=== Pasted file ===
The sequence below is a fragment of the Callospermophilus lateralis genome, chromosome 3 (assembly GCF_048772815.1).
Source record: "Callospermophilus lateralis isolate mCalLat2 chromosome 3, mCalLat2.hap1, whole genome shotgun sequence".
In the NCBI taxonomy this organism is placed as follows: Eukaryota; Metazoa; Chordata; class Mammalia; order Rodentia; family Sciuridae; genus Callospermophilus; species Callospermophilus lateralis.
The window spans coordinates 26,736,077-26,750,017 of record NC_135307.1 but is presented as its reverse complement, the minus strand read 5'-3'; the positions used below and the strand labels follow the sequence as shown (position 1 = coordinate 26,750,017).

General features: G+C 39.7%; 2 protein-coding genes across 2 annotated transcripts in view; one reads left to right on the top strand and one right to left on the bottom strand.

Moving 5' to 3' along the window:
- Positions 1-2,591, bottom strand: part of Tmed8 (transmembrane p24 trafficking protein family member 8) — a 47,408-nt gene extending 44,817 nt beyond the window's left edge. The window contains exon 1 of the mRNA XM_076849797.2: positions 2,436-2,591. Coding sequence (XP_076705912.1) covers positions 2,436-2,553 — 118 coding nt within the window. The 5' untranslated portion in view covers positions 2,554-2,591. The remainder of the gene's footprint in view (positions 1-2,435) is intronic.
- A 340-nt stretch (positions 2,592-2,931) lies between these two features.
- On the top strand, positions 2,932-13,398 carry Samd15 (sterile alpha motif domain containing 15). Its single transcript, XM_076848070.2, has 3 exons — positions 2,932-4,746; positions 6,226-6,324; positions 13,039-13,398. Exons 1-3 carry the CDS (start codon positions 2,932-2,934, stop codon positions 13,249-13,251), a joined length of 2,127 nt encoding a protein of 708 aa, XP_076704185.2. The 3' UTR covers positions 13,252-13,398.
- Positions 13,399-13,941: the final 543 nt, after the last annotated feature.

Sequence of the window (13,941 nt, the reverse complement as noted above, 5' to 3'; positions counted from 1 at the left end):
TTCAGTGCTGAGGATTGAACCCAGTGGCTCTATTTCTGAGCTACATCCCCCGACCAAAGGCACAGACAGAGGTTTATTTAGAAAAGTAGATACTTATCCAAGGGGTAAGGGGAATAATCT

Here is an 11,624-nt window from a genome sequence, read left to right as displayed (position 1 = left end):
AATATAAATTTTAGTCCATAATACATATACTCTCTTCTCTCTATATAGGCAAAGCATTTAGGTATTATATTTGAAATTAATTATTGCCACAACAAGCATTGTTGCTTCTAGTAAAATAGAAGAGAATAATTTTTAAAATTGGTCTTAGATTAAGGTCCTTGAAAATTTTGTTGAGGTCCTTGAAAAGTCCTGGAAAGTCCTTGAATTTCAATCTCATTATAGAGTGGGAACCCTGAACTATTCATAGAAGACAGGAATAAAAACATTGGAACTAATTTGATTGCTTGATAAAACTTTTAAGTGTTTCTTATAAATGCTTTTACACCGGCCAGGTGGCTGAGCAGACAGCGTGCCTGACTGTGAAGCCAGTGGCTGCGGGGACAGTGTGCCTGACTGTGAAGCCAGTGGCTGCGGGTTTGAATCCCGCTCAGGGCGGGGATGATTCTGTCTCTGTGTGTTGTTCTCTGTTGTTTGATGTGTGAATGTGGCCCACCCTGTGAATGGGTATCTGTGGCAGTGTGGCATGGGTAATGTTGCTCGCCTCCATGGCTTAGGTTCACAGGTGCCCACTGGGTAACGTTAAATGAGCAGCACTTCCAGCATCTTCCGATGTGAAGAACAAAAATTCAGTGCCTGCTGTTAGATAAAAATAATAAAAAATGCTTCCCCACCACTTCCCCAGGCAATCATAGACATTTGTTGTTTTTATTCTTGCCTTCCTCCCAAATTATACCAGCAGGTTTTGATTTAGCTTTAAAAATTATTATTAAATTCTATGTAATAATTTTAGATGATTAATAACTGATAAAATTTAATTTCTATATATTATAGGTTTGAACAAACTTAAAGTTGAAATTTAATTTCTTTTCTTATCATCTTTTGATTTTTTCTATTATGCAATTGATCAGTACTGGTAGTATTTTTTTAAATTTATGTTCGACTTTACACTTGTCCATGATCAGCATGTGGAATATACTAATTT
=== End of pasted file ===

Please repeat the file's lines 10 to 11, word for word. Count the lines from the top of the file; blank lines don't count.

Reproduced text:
- Positions 13,399-13,941: the final 543 nt, after the last annotated feature.

Sequence of the window (13,941 nt, the reverse complement as noted above, 5' to 3'; positions counted from 1 at the left end):